The estimated cost of phishing losses around the world has grown to staggering levels. Global cybercrime costs are expected to reach $10.5 trillion annually by 2025; this represents a sharp increase from $3 trillion in 2015. Phishing is a major driver of these costs, accounting for an estimated $2 trillion in losses. 

With theft of username/password credentials on the rise, two-factor authentication has emerged as an effective information security practice worthy of your consideration, especially when it involves text messaging.

Understanding Phishing Attacks

In the current climate of cybersecurity threats, phishing is a risk that can only be prevented to a certain extent. It is more realistic to assume that phishing can and will happen at some point, thus meriting a reactive strategy instead of spending time, money, and effort on preventative strategies. This is part of a philosophy of fostering information security through mitigation rather than prevention; it was first proposed in the early 2000s and has become a new enterprise standard. 

In the case of phishing, which happens to be the most common type of cyber attack, you are better off implementing a 2FA solution to prevent unauthorized access.

According to the FBI’s Internet Crime Complaint Center (IC3), phishing accounted for 22% of all reported cybercrime complaints in 2021. This is followed by ransomware and business email compromise. Phishing is a type of social engineering attack whereby hackers send email or text messages that appear to come from legitimate sources such as banks or credit card companies. 

The messages often direct recipients to click on a link or enter their personal information; if the recipients click on the link or enter their username and password on a web form they assume to be secure, hackers can steal their credentials. Phishing happens so often that it is better to deny hackers access through an additional layer of security, and this is where two-factor authentication (2FA) comes in.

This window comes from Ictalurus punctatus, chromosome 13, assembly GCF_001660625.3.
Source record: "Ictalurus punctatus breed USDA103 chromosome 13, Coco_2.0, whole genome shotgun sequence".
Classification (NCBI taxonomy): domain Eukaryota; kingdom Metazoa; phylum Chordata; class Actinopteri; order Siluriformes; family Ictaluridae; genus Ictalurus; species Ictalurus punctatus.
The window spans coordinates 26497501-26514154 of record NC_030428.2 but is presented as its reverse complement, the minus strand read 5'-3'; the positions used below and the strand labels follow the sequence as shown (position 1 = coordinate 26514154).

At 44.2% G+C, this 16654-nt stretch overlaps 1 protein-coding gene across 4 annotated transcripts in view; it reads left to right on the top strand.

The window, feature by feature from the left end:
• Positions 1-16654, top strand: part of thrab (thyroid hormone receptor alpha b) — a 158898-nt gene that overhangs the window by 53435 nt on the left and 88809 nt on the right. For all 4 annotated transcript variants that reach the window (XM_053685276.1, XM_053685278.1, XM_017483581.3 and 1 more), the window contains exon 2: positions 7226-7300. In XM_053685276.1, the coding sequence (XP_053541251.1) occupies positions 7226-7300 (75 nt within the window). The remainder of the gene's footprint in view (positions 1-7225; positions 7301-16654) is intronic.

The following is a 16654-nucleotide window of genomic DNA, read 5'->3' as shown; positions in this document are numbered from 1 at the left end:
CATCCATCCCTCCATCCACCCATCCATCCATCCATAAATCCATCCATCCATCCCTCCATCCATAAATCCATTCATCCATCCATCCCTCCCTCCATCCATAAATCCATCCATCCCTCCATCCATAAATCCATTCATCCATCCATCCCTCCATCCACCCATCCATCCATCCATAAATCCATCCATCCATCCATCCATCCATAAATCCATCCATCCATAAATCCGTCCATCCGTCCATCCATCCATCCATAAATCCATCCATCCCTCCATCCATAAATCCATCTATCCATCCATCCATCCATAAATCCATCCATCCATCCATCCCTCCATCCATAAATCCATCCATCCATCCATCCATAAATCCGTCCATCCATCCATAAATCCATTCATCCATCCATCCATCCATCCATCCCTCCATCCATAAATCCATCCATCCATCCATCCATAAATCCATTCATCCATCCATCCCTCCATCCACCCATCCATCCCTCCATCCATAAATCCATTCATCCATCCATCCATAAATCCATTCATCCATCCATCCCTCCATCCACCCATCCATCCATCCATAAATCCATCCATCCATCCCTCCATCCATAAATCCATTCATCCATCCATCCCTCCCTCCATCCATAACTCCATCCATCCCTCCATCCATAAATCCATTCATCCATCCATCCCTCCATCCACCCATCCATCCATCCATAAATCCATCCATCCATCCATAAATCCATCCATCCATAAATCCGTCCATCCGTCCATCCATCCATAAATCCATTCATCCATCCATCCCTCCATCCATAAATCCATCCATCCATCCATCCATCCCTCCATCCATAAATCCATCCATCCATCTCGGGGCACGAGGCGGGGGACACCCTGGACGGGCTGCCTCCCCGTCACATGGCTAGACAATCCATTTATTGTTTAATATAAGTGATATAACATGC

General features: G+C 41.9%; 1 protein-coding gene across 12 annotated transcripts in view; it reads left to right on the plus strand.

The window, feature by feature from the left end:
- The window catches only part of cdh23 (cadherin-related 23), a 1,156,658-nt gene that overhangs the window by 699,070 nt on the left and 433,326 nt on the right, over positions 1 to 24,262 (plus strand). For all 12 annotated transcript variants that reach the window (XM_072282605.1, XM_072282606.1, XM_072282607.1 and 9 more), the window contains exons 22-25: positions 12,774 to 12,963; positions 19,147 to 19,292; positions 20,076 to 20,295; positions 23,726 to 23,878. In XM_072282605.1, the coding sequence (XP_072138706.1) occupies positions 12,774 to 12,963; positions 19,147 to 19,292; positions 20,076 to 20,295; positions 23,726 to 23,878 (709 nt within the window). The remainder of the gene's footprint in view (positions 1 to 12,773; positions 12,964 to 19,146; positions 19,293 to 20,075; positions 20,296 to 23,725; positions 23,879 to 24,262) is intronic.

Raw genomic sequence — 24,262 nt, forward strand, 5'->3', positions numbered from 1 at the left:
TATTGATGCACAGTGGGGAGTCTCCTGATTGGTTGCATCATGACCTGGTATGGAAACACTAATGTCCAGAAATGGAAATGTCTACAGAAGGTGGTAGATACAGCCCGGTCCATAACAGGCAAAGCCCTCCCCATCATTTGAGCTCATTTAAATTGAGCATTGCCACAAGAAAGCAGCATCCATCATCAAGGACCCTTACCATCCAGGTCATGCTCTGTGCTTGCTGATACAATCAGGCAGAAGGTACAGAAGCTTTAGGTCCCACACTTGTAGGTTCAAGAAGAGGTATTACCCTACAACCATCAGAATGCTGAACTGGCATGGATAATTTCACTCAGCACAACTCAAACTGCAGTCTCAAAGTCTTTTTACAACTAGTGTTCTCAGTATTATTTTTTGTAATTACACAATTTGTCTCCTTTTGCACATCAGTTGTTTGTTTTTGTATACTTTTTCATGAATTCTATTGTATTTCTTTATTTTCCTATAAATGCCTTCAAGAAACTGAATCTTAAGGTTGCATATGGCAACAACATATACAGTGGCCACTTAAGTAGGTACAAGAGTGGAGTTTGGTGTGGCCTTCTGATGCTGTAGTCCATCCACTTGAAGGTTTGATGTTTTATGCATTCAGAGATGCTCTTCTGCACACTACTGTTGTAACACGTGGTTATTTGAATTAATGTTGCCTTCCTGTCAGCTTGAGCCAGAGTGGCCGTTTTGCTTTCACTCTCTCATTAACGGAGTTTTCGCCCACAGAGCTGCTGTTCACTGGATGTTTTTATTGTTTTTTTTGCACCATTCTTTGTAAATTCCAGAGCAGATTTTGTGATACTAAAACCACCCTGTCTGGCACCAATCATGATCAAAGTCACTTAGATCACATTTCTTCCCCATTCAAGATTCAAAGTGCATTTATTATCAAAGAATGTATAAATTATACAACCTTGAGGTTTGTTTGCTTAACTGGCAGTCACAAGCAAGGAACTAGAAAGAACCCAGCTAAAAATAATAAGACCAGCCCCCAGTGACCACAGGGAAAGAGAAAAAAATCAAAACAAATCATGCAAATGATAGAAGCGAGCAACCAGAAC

How 2FA Mitigates Phishing and Improves Global Information Security

Let’s say you operate an e-commerce business that you run like a tight ship regarding cyber security. Your cloud hosting plan includes remote managed services, and your staff members are trained to spot phishing attacks. As a responsible business owner, you want to provide your e-commerce customers with data privacy and transaction security, so giving them peace of mind with 2FA makes sense. 

Essentially, 2FA is a security process through which users provide two different authentication factors to verify their identity. The first factor is typically a password; the second is something that the user has, such as a physical token or a code sent to their smartphone. When your customers try to log into the e-commerce accounts they created in your store, they will be asked to provide both of these factors when you implement 2FA. This makes it much more difficult for attackers to access the account, even if they have the user’s password.

Phishing attacks typically rely on attackers tricking users into entering their usernames and passwords on fake websites. If users have enabled 2FA, they must also provide a code from their phone to log in. This code will not be available to the attacker, so they will not be able to gain access to the account. You can implement 2FA today with a text message API, which is the most common and accessible method.

How SMS 2FA Works

With a text message API, your SMS service provider will send a one-time code or password (OTP) to your customer’s phone number when they attempt to log into your e-commerce websites or mobile apps. 

The user must then enter this code to complete the login process. SMS 2FA is a simple and effective way to mitigate phishing because most of these attacks do not involve physically taking smartphones away from victims; moreover, most cybercrime gangs that specialize in phishing do not bother with cloning SIM chips, which means that they will rarely attempt to intercept 2FA text messages.

Implementing 2FA security for your online properties can protect you and your customers from credential theft, and using a text message API to this effect makes perfect sense.